17 Vintage Cars With PopUp Headlights

The automobile industry has seen several vehicle designs come and go over the years. Regardless of the time of year, there are always a handful of automobiles that are guaranteed to be ranked on top. Few features strike out, like the pop-up headlights, even though many of them are distinctive and intriguing.

We have prepared a list of automobiles that include pop-up headlights. The All-Sparky 1980s Pontiac Fiero and other unique models are among the historical treasures that can be purchased secondhand. Despite their age, fans still find them to be a desired option because of their timeless design.

17. Toyota MR2

Source: motortrend

From 1984 to 1989, the Toyota MR2 served as the first mid-engine Japanese production vehicle. This cutting-edge sports car is a true gem. Finding a good-condition, driveable MR2 Mk I may take some time and effort, but the search is worthwhile. A well-kept 1987 model, according to Hagerty, might cost roughly $12,000.

Alternatively, for roughly $5,500, you can locate project samples that require a lot of work; however, be prepared for additional expenditures. The Toyota MR2 is a well-known choice for auto enthusiasts thanks to its striking appearance and powerful performance.

16. Porsche 924

Source: collectingcars

The Porsche 924 is a legendary German sports car that is frequently overlooked. It was manufactured from 1976 to 1988. It has the distinction of being among the first Porsches to feature pop-up headlights as a replacement for the 914.

With a price of about $7,500 for a well-kept 1981 model, it offers Porsche lovers who don’t want a Boxster a cheap substitute. Don’t miss this chance to feel the pleasure of driving the Porsche 924, which is something that everyone should do at least once. The Porsche 924 is valued at around $7,500 and in good condition.

15. Honda Prelude

Source: evo

The Honda Prelude (1987–1991) stands apart from its predecessors because of its pop-up headlights, which give it a streamlined design. A 1991 Prelude Si with a 2.1-liter inline-4 engine producing 140 horsepower may be purchased for just under $15,000, according to Hagerty.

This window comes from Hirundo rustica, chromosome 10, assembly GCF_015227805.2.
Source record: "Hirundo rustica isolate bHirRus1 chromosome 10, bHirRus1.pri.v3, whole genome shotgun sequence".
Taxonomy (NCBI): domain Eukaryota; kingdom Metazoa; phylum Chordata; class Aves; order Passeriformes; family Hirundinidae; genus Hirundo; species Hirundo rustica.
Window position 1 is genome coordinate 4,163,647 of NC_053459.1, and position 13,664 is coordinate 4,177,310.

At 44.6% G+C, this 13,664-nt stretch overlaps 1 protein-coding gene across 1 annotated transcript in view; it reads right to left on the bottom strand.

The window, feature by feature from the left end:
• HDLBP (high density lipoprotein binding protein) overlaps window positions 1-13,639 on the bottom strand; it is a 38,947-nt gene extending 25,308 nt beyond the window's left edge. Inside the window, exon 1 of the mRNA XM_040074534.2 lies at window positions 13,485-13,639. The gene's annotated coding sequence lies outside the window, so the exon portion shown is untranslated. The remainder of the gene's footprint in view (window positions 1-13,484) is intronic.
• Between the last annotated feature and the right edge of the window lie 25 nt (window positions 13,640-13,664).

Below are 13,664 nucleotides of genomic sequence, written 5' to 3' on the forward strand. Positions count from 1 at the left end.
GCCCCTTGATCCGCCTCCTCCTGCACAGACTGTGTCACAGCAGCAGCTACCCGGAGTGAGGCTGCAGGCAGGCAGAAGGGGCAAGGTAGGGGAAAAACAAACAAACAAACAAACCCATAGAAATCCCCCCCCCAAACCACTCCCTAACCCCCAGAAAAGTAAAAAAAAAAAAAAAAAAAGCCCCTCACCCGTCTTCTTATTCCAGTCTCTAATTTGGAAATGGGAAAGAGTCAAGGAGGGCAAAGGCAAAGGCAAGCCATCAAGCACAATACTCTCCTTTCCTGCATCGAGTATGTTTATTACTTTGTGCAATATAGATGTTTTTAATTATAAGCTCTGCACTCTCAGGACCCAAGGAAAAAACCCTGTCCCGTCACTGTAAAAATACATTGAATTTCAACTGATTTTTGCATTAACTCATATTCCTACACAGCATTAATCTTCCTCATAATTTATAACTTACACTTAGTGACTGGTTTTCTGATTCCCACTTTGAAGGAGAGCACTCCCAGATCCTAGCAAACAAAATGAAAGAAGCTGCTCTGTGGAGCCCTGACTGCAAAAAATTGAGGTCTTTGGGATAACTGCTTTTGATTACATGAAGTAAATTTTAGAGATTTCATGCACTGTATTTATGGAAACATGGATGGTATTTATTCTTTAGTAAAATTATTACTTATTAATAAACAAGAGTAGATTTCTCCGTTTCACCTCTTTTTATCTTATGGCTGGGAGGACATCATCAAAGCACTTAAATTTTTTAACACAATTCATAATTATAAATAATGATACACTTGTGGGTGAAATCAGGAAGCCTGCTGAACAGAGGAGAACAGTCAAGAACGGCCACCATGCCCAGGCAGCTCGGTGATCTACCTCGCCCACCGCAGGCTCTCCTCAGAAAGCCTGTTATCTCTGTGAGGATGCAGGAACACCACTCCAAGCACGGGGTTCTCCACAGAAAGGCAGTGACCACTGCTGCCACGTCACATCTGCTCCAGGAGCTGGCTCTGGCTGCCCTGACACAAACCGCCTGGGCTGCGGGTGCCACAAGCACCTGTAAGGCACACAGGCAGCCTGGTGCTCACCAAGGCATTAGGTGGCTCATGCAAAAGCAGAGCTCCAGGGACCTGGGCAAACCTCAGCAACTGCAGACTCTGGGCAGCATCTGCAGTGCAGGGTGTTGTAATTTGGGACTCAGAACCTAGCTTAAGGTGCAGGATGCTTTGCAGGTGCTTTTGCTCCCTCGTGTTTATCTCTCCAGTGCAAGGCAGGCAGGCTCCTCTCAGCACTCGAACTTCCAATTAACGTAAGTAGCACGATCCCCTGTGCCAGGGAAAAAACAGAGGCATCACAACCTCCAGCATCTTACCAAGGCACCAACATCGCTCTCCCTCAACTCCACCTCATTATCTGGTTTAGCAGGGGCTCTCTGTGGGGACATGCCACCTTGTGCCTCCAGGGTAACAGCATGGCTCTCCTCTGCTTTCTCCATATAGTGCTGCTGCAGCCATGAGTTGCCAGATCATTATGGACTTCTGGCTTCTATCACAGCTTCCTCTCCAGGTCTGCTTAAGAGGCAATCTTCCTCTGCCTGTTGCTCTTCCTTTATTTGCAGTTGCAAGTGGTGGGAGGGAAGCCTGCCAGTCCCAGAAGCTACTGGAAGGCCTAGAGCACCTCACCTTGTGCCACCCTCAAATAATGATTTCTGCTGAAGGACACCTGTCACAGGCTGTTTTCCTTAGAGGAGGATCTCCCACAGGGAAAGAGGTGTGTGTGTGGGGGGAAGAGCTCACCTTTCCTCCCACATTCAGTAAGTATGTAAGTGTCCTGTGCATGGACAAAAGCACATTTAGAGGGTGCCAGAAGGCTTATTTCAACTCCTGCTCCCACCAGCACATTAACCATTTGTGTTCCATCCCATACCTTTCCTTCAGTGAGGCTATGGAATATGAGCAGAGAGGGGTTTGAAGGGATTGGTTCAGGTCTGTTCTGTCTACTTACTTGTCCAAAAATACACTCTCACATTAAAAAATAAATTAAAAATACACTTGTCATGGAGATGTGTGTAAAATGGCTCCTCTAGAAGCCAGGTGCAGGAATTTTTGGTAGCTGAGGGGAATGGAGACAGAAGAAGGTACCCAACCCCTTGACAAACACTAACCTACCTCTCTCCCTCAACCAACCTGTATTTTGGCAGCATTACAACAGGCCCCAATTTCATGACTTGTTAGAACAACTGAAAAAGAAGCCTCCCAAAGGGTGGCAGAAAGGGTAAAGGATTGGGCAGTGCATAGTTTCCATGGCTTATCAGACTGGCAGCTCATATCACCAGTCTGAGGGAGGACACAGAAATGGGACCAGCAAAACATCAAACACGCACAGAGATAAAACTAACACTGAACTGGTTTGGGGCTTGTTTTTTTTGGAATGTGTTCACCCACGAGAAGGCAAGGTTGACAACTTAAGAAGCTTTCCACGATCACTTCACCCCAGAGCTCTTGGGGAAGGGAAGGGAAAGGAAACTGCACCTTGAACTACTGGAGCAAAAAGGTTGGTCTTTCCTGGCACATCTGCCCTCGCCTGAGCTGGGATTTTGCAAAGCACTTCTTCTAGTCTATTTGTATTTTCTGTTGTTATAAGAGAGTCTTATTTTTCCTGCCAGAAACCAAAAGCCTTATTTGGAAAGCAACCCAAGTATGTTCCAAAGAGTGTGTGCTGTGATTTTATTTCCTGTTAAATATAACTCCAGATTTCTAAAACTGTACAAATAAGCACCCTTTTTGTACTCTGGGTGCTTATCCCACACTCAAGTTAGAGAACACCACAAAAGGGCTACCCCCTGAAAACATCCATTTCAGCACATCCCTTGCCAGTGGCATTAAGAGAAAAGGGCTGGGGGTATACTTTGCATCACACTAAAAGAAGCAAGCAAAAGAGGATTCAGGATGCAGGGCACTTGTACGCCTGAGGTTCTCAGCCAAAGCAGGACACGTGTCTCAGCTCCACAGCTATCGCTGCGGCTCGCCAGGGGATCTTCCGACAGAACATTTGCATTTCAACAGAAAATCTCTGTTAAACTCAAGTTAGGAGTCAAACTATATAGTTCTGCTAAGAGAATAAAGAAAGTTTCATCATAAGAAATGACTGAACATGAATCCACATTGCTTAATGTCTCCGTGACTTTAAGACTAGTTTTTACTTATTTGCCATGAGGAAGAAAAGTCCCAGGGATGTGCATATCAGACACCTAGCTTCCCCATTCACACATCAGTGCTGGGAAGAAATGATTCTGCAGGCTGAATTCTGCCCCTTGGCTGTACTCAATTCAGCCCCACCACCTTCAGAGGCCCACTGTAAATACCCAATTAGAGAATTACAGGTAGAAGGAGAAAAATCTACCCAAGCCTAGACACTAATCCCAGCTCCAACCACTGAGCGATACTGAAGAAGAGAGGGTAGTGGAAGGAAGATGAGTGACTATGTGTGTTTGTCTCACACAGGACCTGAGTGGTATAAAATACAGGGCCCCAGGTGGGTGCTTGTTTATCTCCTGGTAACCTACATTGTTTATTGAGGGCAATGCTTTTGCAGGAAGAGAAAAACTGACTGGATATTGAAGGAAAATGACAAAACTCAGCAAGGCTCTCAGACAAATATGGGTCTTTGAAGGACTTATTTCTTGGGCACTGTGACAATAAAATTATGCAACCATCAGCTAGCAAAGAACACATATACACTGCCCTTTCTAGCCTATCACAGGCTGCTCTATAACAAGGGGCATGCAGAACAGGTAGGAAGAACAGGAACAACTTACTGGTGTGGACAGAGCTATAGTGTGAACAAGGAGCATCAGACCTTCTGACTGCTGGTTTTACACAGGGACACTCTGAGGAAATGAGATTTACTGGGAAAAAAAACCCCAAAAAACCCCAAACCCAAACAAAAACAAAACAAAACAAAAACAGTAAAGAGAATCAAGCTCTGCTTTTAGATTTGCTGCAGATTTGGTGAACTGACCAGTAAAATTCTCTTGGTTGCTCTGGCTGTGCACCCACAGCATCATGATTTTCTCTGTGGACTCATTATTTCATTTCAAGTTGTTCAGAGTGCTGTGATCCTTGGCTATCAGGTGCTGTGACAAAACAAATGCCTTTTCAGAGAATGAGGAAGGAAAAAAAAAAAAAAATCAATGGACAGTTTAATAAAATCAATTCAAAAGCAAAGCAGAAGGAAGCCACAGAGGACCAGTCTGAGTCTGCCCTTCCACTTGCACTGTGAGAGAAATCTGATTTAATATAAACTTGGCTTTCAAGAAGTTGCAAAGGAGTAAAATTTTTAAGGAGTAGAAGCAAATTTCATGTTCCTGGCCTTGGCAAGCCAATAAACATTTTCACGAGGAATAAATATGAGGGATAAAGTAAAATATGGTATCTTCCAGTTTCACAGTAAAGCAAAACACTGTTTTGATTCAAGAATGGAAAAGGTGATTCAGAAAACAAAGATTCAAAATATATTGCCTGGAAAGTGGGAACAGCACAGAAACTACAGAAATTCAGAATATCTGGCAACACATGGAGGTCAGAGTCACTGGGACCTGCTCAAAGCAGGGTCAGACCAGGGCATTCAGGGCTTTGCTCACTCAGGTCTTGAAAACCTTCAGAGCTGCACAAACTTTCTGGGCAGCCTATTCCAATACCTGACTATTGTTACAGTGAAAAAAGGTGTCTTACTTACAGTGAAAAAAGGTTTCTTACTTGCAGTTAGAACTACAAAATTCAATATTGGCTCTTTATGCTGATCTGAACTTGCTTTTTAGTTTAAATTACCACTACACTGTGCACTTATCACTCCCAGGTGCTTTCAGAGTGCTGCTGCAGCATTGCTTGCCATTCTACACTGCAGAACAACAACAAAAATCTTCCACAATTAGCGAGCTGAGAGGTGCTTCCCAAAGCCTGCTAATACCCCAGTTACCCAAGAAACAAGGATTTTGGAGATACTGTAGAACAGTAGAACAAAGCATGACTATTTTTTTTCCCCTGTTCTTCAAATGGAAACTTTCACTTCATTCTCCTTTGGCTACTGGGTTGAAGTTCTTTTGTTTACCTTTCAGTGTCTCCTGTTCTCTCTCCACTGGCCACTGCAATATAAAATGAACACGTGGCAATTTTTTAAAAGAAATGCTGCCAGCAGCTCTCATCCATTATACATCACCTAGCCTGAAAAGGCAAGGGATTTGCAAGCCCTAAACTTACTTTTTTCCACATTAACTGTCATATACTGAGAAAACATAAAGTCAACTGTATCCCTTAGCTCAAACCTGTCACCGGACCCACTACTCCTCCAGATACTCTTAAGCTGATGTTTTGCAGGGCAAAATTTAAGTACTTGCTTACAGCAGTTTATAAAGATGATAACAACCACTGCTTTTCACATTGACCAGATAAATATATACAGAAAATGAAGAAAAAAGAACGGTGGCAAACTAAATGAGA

Thanks to its classy appearance and reasonable performance, the Honda Prelude offers a compelling alternative for those seeking a trustworthy sports coupe that is both affordable and adorned with trademark pop-up headlights.

14. Opel GT

Source: silodrome

The 1968-1973 Opel GT is a must-have for fans of pop-up headlights. It is distinctive due to its adorable revolving pop-out headlights. They swivel into position after being manually manipulated by a lever rather than springing into position.

These left-hand drive European vehicles continue to keep their value, according to Hagerty, with a 2022 Opel GT costing about $11,000 in good condition. Due to its unique design and well-deserved appeal, the Opel GT is still a popular choice for anyone seeking a classic car with flair.

13. Ferrari Testarossa

Source: sportscardigest

Pop-up headlights were a feature on every single Ferrari that was in production in the 1980s. Fantastic. The Testarossa had the second-best-looking set. The car’s 180 mph top speed was provided by a 4.9-liter flat-12 engine that was located behind the driver.

With the headlights on, that top speed may have been a few miles per hour slower. As the 512TR succeeded it in 1991, the core design persisted. The pop-ups were swapped out with traditional, much less aesthetically pleasing components when that car underwent a makeover and was called the 512M in 1994.

12. Nissan 300ZX

Source: autoevolution

Popular sports cars like the 1983–1989 Nissan 300ZX are renowned for their explosive performance. Driving enthusiasts admire its variety, although it may not be as powerful as high-end supercars. It may soon be challenging to get a cheap, well-preserved 300ZX Z31 because it is quickly turning into a highly sought-after classic.

However, many are available for less than $10,000, making it a desirable choice for those on a low budget who want an intense driving experience.

11. Lotus Elan

Source: classicsworld